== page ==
Holiday reading: Bringing Home the Birkin

The basic black Birkin.

Over Christmas i read Michael Tonello’s Bringing Home the Birkin (New York: Harper, 2009) which demystifies the most famous and most expensive handbag – the Hermes Birkin – as much a Holy Grail of luxury as it is a pop culture icon with prices as high as $60,000. A light read but significant in it’s exposing of the marketing myths of luxury brands and their inculcation of consumer desire based on false information. The Birkin probably entered popular culture in the late 1990s when Sex and the City (and later in episodes of the Gilmore Girls, Will and Grace and Gossip Girl) devoted an episode to the most coveted of bags and its notorious waiting list. There are even blogs devoted to random Birkin spotting. My first awareness of the brand name Hermes was the film Basic Instinct in 1992; Sharon Stone’s character uses Hermes scarves to tie her victims to the bedstead. She was a classy killer. The Birkin is copied the world over, often spoken of in relation to the smaller Hermes Kelly Bag (named after Grace Kelly) and mistaken for the larger Hermes Haut a Courrois which was originally for transporting horse saddles as befits the company’s 19th century origin. The Birkin name came about when on a flight sometime in 1984 Jane Birkin was seated next to the CEO of Hermes Jean-Louis Dumason when she bemoaned the need for more space in the Kelly and a design collaboration ensued.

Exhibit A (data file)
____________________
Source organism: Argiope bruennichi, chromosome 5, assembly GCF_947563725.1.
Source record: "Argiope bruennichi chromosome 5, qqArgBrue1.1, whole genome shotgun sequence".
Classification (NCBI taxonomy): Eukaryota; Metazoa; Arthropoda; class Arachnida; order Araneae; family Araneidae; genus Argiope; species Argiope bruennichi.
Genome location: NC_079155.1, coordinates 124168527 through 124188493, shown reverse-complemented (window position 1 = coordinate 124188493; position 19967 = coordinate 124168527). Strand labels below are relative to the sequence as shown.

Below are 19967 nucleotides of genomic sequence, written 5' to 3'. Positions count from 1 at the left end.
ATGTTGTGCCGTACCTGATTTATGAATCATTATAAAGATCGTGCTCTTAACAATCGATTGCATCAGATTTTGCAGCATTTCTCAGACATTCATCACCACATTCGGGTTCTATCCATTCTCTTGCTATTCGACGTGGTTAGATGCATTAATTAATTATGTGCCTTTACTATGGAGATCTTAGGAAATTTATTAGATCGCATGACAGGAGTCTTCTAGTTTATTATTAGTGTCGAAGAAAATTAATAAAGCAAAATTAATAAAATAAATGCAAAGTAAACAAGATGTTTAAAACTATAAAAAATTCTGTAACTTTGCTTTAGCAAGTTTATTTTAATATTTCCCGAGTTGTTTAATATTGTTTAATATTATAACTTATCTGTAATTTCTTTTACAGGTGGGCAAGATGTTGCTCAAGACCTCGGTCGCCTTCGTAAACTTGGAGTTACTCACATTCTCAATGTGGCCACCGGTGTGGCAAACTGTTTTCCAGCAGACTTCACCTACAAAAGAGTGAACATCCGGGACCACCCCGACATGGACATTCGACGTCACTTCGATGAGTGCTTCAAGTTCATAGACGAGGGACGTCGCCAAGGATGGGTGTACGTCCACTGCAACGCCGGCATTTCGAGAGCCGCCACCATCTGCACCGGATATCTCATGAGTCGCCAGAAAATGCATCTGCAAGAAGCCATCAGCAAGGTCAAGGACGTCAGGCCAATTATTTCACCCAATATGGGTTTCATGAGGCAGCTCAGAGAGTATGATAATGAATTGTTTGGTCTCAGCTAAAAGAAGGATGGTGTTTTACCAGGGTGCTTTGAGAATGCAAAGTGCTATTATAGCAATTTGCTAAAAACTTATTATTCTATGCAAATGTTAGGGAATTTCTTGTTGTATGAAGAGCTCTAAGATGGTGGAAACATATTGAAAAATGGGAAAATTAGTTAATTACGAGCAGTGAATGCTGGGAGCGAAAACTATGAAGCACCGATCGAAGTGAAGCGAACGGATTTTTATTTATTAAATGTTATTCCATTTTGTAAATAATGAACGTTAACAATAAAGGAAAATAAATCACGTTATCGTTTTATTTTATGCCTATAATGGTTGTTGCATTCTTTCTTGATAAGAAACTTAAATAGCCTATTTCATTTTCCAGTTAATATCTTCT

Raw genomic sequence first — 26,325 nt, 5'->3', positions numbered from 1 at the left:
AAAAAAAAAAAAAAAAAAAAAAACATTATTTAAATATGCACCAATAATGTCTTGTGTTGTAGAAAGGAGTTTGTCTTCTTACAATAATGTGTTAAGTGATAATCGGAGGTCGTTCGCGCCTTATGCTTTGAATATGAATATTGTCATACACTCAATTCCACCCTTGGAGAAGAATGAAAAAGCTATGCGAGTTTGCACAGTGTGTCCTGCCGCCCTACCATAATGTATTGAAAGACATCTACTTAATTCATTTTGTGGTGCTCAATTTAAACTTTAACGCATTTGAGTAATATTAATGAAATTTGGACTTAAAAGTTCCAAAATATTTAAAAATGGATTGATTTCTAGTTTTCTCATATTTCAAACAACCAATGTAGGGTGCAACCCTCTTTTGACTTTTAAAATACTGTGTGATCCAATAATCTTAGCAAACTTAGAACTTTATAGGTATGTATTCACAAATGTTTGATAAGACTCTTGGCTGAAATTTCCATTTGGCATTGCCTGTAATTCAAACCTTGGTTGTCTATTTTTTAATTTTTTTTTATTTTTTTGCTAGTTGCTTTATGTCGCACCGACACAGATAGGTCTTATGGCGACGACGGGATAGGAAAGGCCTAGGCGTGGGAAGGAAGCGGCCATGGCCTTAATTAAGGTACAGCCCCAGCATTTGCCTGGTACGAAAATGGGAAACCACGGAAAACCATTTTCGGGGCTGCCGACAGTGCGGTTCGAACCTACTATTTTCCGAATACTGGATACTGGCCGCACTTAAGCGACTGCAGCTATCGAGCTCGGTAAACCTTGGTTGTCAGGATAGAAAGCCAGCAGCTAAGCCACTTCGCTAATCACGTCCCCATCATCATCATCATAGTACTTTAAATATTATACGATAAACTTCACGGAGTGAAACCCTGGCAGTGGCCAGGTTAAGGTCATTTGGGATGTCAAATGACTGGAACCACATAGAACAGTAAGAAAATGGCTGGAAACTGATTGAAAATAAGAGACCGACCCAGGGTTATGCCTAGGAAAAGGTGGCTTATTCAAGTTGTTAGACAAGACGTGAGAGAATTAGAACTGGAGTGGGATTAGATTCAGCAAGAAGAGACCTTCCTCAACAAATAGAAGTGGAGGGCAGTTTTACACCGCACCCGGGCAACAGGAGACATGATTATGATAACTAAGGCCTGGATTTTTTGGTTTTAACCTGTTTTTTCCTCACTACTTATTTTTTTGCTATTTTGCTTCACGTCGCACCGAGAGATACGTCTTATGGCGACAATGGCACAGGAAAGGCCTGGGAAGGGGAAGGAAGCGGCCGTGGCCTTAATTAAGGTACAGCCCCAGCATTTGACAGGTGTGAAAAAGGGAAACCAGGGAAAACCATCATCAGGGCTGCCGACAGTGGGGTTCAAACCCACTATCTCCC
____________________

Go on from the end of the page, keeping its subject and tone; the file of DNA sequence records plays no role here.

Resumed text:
Tonello’s book is as much a story of ebay entrepreneurship as it is the story of how he managed to procure hundreds of the impossible to purchase Birkin bags and sell them on for substantial profit. Anyone who has sold through ebay will recognise the same travails of online selling. Tonello explodes two pop culture fashion myths – firstly, the waiting list and secondly Hermes own claims to producing a limited number of Birkins a year. Even if you have the money to buy an entry level Birkin you can’t just go in to a Hermes store and buy one. It doesn’t work like that since it is the unobtainability that amplifies their desirability. You will be told that there’s a waiting list of approximately two years and that’s even if they bother to ever call you back. However, Tonello discovers what he calls ‘the formula’ for getting the Birkin in nearly every Hermes store he visits. His formula for a ‘same day Birkin’, one that bypasses the waiting list and thus reveals it as a fallacy, is buy lots of scarves and leather goods first, spending a few thousand, and then casually drop into conversation asking if they have any Birkins. With that first offering at the luxury altar the Hermes sales assistant (which he breaks down in to five stereotypes and how to deal with them) disappears in to the back of the shop and magically produces a Birkin. The profit on a Birkin re-sell is so high that Tonello is able to fly the world in search of more Birkins for rich American women and, exposing another fallacy, he alone manages to acquire more than the supposed annual production that the Hermes spiel suggests. In the end Tonello tires of the travel, Hermes and the world of luxury goods and no doubt Hermes cottons on and changes its tactics of sale when it comes to keeping the Birkin shrouded in legends of unobtainable.

Product placement: Carrie Bradshaw appears in Season 6 (Episode 16 - 'Out of the Frying Pan') of Sex and the City holding a Rouge H 30cm Matte Crocodile Birkin.

(photo credits: yumyumcherry; DVD screen grab; permissions)